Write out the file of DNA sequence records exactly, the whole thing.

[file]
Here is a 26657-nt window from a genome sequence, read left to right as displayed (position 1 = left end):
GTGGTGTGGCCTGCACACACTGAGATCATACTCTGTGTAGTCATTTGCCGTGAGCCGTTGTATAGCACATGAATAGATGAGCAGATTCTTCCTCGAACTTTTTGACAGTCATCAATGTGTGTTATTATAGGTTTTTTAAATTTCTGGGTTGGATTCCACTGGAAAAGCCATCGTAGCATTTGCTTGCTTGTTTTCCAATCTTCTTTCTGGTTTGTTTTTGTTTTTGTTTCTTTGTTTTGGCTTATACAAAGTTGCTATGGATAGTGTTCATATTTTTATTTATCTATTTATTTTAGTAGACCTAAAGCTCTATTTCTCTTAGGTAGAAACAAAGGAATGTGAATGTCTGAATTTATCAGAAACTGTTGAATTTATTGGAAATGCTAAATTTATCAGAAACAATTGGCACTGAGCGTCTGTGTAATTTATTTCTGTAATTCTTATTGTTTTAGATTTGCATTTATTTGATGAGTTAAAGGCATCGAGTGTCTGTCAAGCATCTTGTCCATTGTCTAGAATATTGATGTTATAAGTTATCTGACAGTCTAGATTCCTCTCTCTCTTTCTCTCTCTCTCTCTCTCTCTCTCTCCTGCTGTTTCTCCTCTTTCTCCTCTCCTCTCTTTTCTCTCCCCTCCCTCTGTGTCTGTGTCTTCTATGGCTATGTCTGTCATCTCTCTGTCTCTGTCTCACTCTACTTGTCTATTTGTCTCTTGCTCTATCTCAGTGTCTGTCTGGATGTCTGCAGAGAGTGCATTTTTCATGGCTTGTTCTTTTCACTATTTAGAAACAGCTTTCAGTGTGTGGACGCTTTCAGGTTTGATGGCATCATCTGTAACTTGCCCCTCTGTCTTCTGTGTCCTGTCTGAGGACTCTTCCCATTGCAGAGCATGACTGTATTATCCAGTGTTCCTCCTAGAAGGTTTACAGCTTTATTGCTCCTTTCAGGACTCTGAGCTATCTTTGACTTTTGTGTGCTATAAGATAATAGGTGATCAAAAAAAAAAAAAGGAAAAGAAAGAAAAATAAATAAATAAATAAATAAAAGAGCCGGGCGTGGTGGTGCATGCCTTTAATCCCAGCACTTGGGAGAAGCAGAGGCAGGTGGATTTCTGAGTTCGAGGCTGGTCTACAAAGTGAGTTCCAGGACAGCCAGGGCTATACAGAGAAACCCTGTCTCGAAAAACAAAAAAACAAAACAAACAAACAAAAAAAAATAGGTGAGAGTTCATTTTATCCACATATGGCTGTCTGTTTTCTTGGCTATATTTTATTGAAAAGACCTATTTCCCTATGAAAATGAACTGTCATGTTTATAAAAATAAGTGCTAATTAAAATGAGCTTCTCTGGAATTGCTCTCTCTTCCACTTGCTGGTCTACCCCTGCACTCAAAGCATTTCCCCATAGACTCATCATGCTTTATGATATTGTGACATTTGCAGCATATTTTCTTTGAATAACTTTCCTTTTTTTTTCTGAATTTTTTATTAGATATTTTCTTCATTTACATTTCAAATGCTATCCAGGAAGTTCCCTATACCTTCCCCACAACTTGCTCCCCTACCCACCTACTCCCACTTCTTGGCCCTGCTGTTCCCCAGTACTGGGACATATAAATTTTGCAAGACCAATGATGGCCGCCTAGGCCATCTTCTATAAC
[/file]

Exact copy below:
Here is a 26657-nt window from a genome sequence, read left to right as displayed (position 1 = left end):
GTGGTGTGGCCTGCACACACTGAGATCATACTCTGTGTAGTCATTTGCCGTGAGCCGTTGTATAGCACATGAATAGATGAGCAGATTCTTCCTCGAACTTTTTGACAGTCATCAATGTGTGTTATTATAGGTTTTTTAAATTTCTGGGTTGGATTCCACTGGAAAAGCCATCGTAGCATTTGCTTGCTTGTTTTCCAATCTTCTTTCTGGTTTGTTTTTGTTTTTGTTTCTTTGTTTTGGCTTATACAAAGTTGCTATGGATAGTGTTCATATTTTTATTTATCTATTTATTTTAGTAGACCTAAAGCTCTATTTCTCTTAGGTAGAAACAAAGGAATGTGAATGTCTGAATTTATCAGAAACTGTTGAATTTATTGGAAATGCTAAATTTATCAGAAACAATTGGCACTGAGCGTCTGTGTAATTTATTTCTGTAATTCTTATTGTTTTAGATTTGCATTTATTTGATGAGTTAAAGGCATCGAGTGTCTGTCAAGCATCTTGTCCATTGTCTAGAATATTGATGTTATAAGTTATCTGACAGTCTAGATTCCTCTCTCTCTTTCTCTCTCTCTCTCTCTCTCTCTCTCCTGCTGTTTCTCCTCTTTCTCCTCTCCTCTCTTTTCTCTCCCCTCCCTCTGTGTCTGTGTCTTCTATGGCTATGTCTGTCATCTCTCTGTCTCTGTCTCACTCTACTTGTCTATTTGTCTCTTGCTCTATCTCAGTGTCTGTCTGGATGTCTGCAGAGAGTGCATTTTTCATGGCTTGTTCTTTTCACTATTTAGAAACAGCTTTCAGTGTGTGGACGCTTTCAGGTTTGATGGCATCATCTGTAACTTGCCCCTCTGTCTTCTGTGTCCTGTCTGAGGACTCTTCCCATTGCAGAGCATGACTGTATTATCCAGTGTTCCTCCTAGAAGGTTTACAGCTTTATTGCTCCTTTCAGGACTCTGAGCTATCTTTGACTTTTGTGTGCTATAAGATAATAGGTGATCAAAAAAAAAAAAAGGAAAAGAAAGAAAAATAAATAAATAAATAAATAAAAGAGCCGGGCGTGGTGGTGCATGCCTTTAATCCCAGCACTTGGGAGAAGCAGAGGCAGGTGGATTTCTGAGTTCGAGGCTGGTCTACAAAGTGAGTTCCAGGACAGCCAGGGCTATACAGAGAAACCCTGTCTCGAAAAACAAAAAAACAAAACAAACAAACAAAAAAAAATAGGTGAGAGTTCATTTTATCCACATATGGCTGTCTGTTTTCTTGGCTATATTTTATTGAAAAGACCTATTTCCCTATGAAAATGAACTGTCATGTTTATAAAAATAAGTGCTAATTAAAATGAGCTTCTCTGGAATTGCTCTCTCTTCCACTTGCTGGTCTACCCCTGCACTCAAAGCATTTCCCCATAGACTCATCATGCTTTATGATATTGTGACATTTGCAGCATATTTTCTTTGAATAACTTTCCTTTTTTTTTCTGAATTTTTTATTAGATATTTTCTTCATTTACATTTCAAATGCTATCCAGGAAGTTCCCTATACCTTCCCCACAACTTGCTCCCCTACCCACCTACTCCCACTTCTTGGCCCTGCTGTTCCCCAGTACTGGGACATATAAATTTTGCAAGACCAATGATGGCCGCCTAGGCCATCTTCTATAAC